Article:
In a recent speech, Russian President Vladimir Putin ordered the government to strictly control the export of logs and low-value forest products and to ban the illegal trade in logs (in its words, “severely crack down on the legalization of the industry”). He also requested that “the export of unprocessed or rough-cut coniferous and valuable broadleaf timber out of Russia shall be prohibited by 1 January 2022″. The statement will show that lower value hardwood logs, such as birch pulp logs exported to Finland, may be excluded from future export bans.
To encourage domestic processing of Russian timber, President Putin also hopes to implement a government subsidized loan scheme to invest in wood processing facilities, mainly in Siberia and the Far East of Russia, aiming at the growing timber market in Asia. These industrial loans will be used for the production of timber and boards and will be issued to wood grain manufacturers, which mainly use small-diameter timber as raw materials.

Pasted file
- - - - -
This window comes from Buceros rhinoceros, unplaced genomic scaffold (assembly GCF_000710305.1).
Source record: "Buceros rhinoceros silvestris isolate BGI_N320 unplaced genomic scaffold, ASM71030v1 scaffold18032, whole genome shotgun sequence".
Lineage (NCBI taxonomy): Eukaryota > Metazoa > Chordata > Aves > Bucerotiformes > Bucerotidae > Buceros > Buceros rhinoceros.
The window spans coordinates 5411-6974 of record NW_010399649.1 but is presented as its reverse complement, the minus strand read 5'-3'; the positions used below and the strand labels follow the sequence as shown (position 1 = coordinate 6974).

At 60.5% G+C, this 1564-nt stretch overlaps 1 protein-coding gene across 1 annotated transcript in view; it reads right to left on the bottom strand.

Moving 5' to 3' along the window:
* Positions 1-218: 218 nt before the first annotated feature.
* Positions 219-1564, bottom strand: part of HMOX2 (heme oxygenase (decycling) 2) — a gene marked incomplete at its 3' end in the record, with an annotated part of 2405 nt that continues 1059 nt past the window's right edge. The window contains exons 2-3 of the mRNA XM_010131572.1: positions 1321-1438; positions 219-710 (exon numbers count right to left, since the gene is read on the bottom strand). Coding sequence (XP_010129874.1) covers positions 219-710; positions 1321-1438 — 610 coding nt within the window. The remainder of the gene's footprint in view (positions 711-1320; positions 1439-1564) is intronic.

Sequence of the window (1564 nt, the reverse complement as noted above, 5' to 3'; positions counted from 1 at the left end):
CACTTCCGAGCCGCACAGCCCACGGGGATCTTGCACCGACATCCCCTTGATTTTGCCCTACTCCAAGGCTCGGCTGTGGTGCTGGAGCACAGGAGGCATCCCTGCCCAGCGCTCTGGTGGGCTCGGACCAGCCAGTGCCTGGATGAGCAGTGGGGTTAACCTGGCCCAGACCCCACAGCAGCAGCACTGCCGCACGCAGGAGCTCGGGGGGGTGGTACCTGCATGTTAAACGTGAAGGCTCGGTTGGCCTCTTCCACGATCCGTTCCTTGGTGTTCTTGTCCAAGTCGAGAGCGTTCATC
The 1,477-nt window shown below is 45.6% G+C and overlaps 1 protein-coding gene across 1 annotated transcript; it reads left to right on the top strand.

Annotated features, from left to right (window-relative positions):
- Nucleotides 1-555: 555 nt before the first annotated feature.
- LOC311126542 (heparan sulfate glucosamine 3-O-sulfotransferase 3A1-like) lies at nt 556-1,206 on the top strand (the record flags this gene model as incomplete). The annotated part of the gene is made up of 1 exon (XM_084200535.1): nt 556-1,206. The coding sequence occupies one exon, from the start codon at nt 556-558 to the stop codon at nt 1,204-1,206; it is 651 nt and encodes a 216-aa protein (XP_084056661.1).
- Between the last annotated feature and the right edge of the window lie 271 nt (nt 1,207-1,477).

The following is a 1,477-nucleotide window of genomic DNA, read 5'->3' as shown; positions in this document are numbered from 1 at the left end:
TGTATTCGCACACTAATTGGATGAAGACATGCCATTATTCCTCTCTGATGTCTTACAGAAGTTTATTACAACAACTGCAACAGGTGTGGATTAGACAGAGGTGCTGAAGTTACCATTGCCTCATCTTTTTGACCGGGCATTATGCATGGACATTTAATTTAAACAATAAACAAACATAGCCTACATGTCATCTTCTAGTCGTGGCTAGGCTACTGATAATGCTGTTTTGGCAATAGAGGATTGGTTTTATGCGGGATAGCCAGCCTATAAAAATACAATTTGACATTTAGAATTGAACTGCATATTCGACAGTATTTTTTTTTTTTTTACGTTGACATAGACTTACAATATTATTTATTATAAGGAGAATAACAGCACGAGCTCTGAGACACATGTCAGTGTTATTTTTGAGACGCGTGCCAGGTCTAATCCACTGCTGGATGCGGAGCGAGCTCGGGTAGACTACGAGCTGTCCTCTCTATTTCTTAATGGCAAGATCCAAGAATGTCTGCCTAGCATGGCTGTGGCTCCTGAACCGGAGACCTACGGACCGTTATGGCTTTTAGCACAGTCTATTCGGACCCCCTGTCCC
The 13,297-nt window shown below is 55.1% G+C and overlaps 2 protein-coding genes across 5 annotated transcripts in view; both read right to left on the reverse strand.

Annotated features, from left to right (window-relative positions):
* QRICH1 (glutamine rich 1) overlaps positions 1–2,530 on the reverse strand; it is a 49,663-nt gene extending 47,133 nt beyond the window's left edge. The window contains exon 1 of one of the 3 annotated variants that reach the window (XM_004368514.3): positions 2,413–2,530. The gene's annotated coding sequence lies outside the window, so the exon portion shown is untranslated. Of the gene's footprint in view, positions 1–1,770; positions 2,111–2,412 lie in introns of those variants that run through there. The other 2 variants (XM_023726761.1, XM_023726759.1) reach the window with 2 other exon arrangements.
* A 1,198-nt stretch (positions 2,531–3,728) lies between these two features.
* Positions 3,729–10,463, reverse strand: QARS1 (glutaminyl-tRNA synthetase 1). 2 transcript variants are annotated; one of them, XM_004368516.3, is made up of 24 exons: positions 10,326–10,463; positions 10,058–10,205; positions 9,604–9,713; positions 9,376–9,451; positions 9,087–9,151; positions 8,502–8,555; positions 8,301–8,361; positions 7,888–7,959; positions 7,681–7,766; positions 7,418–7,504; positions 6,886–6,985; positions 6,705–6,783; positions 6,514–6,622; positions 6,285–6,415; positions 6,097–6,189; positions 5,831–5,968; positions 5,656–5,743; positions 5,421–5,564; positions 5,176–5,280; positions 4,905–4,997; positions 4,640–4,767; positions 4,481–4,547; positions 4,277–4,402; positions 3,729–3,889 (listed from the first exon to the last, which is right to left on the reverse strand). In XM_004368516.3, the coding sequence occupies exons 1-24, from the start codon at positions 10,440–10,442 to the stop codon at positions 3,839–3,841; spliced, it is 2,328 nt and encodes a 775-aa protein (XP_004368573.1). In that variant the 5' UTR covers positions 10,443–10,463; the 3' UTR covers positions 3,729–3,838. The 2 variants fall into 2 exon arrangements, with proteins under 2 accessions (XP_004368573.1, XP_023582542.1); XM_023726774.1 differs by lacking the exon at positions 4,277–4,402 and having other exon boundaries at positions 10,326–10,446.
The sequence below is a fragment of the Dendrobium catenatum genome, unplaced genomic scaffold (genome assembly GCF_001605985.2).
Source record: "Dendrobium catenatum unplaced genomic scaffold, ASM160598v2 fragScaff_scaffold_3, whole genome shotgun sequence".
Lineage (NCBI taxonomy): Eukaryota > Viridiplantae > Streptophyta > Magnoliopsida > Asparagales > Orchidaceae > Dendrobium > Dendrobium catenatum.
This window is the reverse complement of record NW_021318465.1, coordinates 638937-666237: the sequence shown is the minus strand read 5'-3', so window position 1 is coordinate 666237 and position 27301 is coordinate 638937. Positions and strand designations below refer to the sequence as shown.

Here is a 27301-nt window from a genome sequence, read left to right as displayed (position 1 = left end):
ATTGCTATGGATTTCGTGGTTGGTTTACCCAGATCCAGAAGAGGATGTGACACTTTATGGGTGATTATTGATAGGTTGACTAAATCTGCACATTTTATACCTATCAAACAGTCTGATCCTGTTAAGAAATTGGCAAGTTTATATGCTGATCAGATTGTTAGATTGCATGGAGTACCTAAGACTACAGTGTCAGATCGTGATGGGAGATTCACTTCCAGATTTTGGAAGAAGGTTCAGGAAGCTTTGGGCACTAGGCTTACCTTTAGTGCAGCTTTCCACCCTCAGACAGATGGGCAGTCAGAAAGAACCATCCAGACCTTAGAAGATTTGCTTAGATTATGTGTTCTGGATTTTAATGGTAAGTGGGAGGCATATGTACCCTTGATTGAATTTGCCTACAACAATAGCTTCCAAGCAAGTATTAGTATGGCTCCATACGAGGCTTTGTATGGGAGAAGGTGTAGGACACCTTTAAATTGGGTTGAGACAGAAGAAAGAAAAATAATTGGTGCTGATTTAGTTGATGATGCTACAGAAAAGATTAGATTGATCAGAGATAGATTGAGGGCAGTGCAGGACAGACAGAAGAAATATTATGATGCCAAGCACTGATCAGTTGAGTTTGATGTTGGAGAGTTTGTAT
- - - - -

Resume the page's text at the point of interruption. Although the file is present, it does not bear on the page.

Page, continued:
If the log ban is issued, Russia will end its long-term role as one of the world’s largest exporters of coniferous logs. For decades, the country has exported large quantities of timber, mainly to forest products manufacturers in Asia and Europe. The export volume of needle leaf logs in Russia reached a peak of 37million m3 in 2006, but after the implementation of export tariff of logs in 2008, the export volume decreased significantly, and dropped to only 8.5 million m3 in 2019 (see the figure below).
According to the Quarterly Journal of wood resources, this downward trend will continue in 2020, and the export volume is expected to be only 6million m3. In the first half of 2020, most shipments are shipped to China (about 75 per cent) and Finland (10 per cent).
The export volume of hardwood logs in Russia has fluctuated from 7 million to 8million m3 in the past five years, but if higher value logs such as oak and wax wood are banned, this data may decline in the next two years.
In the past five years, China has purchased about 10-12 million m3 of coniferous and broad-leaved logs from Russia every year. If the ban on log export is officially issued, it will have a significant impact on the supply of wood raw materials and processed products to China in the future, which may be a more troublesome situation, as China’s forest product consumption is expected to increase.
Post time: Jul-20-2021